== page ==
ORDER BY PHONE 800-810-6673 ORDER BY PHONE 600-810-6673 FIND A STORE FREE STANDARD GROUND SHIPPING ON ORDERS OVER $50 across the US*     Sign In / Register


Malcolm Garrett is one of the most widely respected designers to emerge from the punk era. Having designed the artwork for Buzzcocks’ first album, ‘Another Music In A Different Kitchen’, Garrett went on to work with acts as diverse as Magazine, Duran Duran and Peter Gabriel. He is highly regarded for his early adoption of digital design in his field. He is currently Creative Director of IMAGES&Co based in London.  

Malcolm Garrett's customised Dr. Martens boots in.
Malcolm Garrett’s customised Dr. Martens boots in the Buzzcocks artwork he has created.
When did you first come across Dr. Martens?
I grew up in the late sixties and my first experience of Dr. Martens was when they started appearing on the feet of some of my schoolmates, most of whom were skinheads. They were always the cherry reds ones, highly polished and worn with pride. 
Did you buy a pair then for yourself?
To be honest I was fairly ambivalent about them at that stage, so, no, I didn’t buy any. It was actually almost ten years later in 1978 when I was really into punk that I got a pair. By then I was really into the black uppers they made. If you were a punk, you weren’t into cherry red or brown, it was all about black. 
Did you leave them black or customise them?
I can’t remember what possessed me, but I hand-painted them with the artwork I’d done for Buzzcocks’ album ‘Another Music In A Different Kitchen’. As a punk we all wanted to customise everything, you didn’t want to wear anything that was the same as anyone else. So I found some leather dye in red and a metallic silver. Looking back, it was really difficult to mask off the boots in any way, so essentially I painted these Docs completely freehand and somehow I managed to make not too bad a job of it. The artwork for that album is quite angular so it was quite a challenge. I added some red laces and I thought they looked amazing! 
Why do you think Dr. Martens were popular with punks who liked to be individual, when the boots themselves were uniform?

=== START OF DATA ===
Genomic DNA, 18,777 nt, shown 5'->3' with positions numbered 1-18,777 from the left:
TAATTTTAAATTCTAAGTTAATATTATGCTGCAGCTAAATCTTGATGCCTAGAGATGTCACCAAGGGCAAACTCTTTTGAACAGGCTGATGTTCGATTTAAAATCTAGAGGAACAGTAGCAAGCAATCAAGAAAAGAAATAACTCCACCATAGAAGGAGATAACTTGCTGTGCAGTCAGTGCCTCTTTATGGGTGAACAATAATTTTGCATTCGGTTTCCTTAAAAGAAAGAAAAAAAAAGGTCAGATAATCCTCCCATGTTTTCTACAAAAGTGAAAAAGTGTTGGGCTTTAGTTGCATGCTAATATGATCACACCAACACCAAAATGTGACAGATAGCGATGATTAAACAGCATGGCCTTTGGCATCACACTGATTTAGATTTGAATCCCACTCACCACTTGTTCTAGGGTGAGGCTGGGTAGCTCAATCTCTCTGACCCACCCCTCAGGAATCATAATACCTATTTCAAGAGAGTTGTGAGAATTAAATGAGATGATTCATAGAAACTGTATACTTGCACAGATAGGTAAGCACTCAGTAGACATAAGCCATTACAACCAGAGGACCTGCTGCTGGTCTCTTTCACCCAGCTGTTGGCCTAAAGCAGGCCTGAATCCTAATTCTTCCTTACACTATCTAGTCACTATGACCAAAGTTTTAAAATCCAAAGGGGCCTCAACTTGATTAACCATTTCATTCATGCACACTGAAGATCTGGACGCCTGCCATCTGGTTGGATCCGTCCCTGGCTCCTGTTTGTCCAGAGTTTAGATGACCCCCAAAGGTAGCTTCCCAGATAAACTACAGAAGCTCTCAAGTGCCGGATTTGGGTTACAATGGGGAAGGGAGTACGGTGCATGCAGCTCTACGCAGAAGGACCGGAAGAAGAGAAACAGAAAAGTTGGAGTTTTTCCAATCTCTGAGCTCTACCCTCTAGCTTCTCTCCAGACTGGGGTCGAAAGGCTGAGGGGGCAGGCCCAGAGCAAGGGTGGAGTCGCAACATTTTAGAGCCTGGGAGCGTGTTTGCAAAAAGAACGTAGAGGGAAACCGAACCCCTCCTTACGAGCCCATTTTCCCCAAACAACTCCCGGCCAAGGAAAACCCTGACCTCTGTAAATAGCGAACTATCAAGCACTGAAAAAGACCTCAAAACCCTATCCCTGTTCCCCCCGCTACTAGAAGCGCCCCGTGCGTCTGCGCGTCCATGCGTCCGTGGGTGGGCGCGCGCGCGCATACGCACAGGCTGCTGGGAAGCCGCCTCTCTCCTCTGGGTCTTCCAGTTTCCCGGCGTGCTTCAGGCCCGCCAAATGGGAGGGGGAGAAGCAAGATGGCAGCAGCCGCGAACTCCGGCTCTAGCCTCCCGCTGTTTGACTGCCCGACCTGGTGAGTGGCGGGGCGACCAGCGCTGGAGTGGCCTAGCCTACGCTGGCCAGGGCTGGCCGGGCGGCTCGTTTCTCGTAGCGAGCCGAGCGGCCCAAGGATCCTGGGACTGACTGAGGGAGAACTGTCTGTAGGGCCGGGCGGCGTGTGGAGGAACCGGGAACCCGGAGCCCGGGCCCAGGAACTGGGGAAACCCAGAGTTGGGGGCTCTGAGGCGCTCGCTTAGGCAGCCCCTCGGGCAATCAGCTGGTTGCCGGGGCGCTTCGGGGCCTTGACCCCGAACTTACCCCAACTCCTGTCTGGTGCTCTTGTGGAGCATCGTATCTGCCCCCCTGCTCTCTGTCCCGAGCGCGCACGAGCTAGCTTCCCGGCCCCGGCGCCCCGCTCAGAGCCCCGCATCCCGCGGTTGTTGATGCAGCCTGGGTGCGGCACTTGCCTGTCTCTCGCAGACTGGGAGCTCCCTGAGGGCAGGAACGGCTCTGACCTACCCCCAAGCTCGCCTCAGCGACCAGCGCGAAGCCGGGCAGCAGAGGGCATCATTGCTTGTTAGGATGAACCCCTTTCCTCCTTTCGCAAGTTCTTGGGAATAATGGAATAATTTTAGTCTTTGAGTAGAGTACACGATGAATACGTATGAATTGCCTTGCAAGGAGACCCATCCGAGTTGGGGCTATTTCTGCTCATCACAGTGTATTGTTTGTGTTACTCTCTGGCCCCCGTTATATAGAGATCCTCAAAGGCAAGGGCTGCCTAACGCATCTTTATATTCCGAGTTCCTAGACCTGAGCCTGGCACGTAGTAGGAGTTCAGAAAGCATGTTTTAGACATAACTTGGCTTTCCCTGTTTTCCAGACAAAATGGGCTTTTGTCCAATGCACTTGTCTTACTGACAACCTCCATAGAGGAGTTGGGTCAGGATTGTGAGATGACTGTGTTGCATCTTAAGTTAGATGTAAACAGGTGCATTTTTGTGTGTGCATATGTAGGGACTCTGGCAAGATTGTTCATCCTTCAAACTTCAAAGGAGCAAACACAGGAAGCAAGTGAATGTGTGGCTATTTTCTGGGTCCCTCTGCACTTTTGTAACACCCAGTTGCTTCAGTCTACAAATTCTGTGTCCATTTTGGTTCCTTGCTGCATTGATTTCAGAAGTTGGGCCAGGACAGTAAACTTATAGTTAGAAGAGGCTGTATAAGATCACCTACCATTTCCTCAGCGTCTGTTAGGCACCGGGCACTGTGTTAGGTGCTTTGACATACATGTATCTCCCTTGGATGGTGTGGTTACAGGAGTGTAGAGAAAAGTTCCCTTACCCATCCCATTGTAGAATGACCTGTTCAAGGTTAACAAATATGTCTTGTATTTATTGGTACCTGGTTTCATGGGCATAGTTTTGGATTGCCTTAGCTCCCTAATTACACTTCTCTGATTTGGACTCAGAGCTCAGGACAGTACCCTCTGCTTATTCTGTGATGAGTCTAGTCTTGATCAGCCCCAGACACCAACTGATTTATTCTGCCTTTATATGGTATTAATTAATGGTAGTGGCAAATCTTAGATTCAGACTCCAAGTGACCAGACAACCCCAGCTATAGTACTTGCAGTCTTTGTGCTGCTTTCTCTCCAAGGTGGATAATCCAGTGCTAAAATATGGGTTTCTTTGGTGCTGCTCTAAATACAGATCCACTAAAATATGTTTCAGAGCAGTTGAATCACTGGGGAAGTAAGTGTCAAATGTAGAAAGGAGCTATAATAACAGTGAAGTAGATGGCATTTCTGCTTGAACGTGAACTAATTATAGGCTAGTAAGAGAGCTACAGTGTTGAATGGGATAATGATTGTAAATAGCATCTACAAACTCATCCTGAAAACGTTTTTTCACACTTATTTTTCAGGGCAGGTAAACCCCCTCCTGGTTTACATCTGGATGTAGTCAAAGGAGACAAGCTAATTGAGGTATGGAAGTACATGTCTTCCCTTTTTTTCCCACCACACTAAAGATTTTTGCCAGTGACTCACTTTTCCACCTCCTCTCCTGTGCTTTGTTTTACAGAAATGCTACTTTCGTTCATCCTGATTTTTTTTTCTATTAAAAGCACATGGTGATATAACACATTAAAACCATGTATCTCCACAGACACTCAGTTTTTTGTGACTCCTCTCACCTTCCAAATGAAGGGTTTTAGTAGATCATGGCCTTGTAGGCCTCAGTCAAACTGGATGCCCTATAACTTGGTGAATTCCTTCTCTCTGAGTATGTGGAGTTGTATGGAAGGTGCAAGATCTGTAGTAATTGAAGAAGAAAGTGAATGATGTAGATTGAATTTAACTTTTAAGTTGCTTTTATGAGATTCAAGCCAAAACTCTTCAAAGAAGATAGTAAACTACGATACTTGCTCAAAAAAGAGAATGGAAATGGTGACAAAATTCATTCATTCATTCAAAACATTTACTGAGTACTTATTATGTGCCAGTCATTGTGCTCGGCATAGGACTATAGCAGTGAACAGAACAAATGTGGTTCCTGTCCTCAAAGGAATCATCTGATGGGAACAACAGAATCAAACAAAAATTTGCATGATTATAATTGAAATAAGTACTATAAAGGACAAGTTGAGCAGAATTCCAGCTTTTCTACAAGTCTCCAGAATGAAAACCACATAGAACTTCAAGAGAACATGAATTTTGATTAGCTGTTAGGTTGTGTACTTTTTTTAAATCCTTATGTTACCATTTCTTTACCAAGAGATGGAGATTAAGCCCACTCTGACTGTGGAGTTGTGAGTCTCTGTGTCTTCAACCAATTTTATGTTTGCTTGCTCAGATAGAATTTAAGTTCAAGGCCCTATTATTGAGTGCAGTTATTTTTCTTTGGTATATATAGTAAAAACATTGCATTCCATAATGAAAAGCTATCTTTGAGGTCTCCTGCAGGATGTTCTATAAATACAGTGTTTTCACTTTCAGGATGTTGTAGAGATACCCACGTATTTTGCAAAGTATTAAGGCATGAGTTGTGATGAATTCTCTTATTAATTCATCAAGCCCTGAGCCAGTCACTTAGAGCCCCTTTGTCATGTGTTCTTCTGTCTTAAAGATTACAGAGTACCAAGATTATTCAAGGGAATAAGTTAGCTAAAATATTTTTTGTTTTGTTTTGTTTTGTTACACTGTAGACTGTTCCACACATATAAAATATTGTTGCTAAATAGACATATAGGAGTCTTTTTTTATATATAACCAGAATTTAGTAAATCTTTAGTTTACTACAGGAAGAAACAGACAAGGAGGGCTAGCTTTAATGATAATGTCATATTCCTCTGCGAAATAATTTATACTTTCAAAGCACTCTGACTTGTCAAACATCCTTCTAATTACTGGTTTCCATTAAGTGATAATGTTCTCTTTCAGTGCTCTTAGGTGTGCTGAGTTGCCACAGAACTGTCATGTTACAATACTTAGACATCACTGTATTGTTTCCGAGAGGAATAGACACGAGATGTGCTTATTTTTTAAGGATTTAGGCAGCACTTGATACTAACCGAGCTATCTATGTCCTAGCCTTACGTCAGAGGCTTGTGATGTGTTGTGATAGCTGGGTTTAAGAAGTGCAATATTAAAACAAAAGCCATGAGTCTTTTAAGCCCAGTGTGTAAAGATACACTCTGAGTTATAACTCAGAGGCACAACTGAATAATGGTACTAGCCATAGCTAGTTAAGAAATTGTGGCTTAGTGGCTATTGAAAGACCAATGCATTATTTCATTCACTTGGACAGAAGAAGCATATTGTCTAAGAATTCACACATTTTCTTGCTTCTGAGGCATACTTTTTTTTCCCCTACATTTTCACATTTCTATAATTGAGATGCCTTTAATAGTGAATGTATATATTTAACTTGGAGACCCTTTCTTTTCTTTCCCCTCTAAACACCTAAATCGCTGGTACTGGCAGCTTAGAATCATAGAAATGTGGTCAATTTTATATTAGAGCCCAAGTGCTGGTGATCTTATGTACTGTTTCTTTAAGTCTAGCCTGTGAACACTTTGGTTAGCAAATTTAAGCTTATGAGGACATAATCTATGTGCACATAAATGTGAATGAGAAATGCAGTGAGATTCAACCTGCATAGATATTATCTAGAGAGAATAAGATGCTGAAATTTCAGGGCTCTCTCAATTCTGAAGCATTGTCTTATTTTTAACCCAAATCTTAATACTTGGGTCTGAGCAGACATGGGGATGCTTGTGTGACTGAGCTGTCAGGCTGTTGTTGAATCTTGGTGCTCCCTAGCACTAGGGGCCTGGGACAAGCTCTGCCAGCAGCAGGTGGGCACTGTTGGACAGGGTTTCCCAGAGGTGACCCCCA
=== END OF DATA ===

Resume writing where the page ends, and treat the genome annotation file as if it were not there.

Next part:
I’m not sure we thought about it that much. For sure the utility side of them appealed. In fact, utility clothing for punks was pretty much de rigeur. In many ways DM’s were a blank canvas, so yes you could buy the same pair as your mate, but then you would customise them and make them unique.
Unless you lived in London and could afford the likes of the famous punk stores that we all know about, then making your own clothes was the way to go. I wore my painted DM’s with a pair of quilted grey trousers that my mate from fashion college had made for me. They used a fabric that was actually intended for furnishings, this thickly quilted grey material that actually looked like the inside sleeve of the first Roxy Music album! So that was my trousers, complete one-offs, like my Docs. 
Were you thinking of how to design them, like the album sleeve, was that a calculated process that punk inspired?
No, not at all. It just seemed to work. When you are twenty years old, you don’t think about the broader perspectives and analyse all these idea that years later social commentators are telling us about. You just go, ‘These boots would look good if I painted them …’ Dr. Martens were easy to get hold of and super-comfortable, plus they took paint very well. 
Malcolm Garrett's customised Dr. marten boots in camouflage.
The Malcolm Garrett Collection, at Manchester Metropolitan University Special Collections..
How long did those DM’s last?
Well, later on I moved into having a taste for camouflage clothing so my boots got repainted in black and grey battleship camo. Eventually I donated them, along with all my punk clothing, to the Manchester Metropolitan University Special Collections library.
After punk, a mate of mine who then became a flatmate really liked them. He was called Perry Haines and aside from being heavily involved in i-D magazine, he became the manager of a band called King, who were famous for wearing brightly painted Dr. Martens boots. So I’d like to think I had a little influence on that. 
What is it about punk that made people so creative?
The two elements came together. At that age you are totally into music and street fashion. As a punk you celebrate being an outsider, so the more outrageous and brash the designs and posters and artwork and clothing the better. The idea of painting your clothes, including your boots, seemed like an obvious thing to do. It was all very instinctive, not pre-planned. Like I said, punk was all about celebrating the fact that you are an outsider. 
To find out more about Malcolm Garrett head to his website, and to find out more about The Malcolm Garrett Collection head to the Manchester Metropolitan University Special Collection website and Twitter